Lona: I think I feel somewhere in between. I know as an optimist that we will get through this and there will be other side. I do know that in the process we will test out our system in various areas of our system as well as leadership within our institutions that we have never been known or we have never tested out before. But there will be an end to this and there will be the other side. I want all of us to remember that.
Eric: Great. I want to thank both of you for joining us today.
Alex: Thank you Lona. Thank you John.
Eric: I Learned a lot. And then one more thing before we leave, we’re just going to, again, the importance of hand hygiene washing. I want everybody who’s listening to this podcast, pretend you’re washing your hands right now. Just so we get used to what 20 to 30 seconds actually sounds like while we’re singing this song.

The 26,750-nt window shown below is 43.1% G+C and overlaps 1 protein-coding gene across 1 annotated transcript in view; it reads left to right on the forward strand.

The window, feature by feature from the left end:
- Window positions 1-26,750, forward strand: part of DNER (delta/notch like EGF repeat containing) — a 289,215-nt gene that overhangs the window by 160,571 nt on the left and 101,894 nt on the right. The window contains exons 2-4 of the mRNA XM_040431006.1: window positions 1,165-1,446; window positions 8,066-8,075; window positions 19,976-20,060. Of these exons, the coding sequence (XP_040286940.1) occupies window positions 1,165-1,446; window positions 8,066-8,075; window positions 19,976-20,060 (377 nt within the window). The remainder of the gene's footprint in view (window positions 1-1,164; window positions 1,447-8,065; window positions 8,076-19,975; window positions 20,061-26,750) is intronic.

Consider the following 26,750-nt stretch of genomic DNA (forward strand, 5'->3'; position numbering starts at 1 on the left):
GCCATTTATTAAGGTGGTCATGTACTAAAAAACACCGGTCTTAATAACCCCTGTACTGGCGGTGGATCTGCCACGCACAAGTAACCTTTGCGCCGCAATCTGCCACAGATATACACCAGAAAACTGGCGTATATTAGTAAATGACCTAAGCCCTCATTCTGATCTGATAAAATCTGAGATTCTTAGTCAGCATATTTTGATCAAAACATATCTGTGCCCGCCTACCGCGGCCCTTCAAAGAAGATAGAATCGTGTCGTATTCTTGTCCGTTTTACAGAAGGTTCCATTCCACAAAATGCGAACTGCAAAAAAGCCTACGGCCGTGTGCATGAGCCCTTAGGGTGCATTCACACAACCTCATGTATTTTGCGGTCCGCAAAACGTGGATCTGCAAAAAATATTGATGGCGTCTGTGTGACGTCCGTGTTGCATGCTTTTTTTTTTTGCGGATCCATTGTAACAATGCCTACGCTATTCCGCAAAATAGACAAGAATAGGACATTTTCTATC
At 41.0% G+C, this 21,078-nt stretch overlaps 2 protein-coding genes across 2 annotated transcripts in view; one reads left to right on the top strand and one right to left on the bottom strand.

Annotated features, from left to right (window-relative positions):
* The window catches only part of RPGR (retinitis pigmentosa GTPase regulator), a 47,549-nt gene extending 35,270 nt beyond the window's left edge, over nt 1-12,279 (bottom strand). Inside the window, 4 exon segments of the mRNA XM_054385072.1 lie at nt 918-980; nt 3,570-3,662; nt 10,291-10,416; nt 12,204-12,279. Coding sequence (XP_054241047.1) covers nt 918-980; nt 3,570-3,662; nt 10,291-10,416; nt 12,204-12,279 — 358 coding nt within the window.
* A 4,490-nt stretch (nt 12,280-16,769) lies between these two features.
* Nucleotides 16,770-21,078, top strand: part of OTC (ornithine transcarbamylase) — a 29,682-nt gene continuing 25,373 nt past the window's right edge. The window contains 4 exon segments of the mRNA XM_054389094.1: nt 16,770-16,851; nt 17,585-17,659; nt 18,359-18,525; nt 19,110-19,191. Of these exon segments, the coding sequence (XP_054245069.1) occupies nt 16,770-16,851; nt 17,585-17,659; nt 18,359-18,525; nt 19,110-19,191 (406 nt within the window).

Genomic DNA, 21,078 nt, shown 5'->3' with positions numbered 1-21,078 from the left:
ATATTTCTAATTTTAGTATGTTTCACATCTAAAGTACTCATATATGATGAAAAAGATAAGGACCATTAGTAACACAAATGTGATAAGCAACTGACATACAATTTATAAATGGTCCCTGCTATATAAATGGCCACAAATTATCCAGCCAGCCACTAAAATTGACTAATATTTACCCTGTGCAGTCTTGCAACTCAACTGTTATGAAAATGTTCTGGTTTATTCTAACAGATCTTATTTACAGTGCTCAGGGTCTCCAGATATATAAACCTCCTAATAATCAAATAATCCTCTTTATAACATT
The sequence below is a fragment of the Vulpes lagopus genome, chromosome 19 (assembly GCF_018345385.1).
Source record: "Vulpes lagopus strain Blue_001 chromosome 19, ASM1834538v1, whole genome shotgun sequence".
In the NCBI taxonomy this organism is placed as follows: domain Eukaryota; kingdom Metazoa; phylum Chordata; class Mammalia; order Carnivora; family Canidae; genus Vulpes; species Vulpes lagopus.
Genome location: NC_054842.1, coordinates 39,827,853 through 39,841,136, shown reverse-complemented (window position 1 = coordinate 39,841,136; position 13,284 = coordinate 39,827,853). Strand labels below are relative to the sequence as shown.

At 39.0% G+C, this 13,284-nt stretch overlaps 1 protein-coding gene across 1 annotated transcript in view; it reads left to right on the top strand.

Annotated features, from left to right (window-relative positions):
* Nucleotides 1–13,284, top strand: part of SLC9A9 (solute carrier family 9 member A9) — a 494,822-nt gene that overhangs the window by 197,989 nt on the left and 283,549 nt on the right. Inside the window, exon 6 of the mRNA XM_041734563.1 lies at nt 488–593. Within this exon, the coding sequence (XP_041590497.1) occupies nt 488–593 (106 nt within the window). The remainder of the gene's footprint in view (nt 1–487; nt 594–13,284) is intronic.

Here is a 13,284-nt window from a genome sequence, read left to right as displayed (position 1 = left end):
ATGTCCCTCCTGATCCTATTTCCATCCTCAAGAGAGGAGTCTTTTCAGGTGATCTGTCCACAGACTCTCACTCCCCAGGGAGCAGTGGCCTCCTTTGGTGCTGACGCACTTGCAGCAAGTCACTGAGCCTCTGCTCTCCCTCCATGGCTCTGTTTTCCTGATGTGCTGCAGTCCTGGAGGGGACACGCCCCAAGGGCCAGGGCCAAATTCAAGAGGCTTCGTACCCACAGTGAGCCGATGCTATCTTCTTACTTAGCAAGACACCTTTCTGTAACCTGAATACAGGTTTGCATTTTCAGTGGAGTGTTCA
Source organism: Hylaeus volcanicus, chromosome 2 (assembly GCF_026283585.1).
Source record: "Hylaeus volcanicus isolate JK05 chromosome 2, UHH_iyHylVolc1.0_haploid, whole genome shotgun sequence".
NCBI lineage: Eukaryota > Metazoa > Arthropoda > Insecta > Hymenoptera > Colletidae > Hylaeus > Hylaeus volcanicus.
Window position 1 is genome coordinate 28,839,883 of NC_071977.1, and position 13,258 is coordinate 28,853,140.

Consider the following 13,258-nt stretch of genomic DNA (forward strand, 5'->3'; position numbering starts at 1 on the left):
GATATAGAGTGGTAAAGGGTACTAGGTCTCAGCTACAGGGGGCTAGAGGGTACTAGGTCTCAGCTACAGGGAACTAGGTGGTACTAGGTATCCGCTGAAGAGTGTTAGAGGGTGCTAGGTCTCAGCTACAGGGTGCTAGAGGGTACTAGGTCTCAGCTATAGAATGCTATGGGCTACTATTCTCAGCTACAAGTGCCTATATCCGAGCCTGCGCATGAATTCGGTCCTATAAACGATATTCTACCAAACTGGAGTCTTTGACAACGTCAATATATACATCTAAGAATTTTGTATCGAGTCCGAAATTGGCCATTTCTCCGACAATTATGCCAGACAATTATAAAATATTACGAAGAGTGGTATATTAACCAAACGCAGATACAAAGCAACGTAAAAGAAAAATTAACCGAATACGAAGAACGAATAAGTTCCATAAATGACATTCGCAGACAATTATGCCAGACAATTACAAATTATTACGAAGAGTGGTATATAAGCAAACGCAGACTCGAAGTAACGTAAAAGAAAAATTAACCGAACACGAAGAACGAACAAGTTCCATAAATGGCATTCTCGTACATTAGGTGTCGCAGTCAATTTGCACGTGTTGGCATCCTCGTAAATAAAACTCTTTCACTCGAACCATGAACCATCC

Eric: And with that, I want to thank both of you for joining us today and to all of our listeners, stay safe out there. Remember, older adults are both vulnerable from a social distancing standpoint, from a coronavirus distance issue, and also just social isolation, not being able to get the things that they need. So if you have neighbors who are older check on them. If you have patients who are older, and you do. Check on them. By telephone or telemedicine. And with that, thank you everyone.
Alex: Thank you. Thank you Archstone Foundation. Thank you Lona. Thank you John.
Lona: Thank you, bye. Stay safe.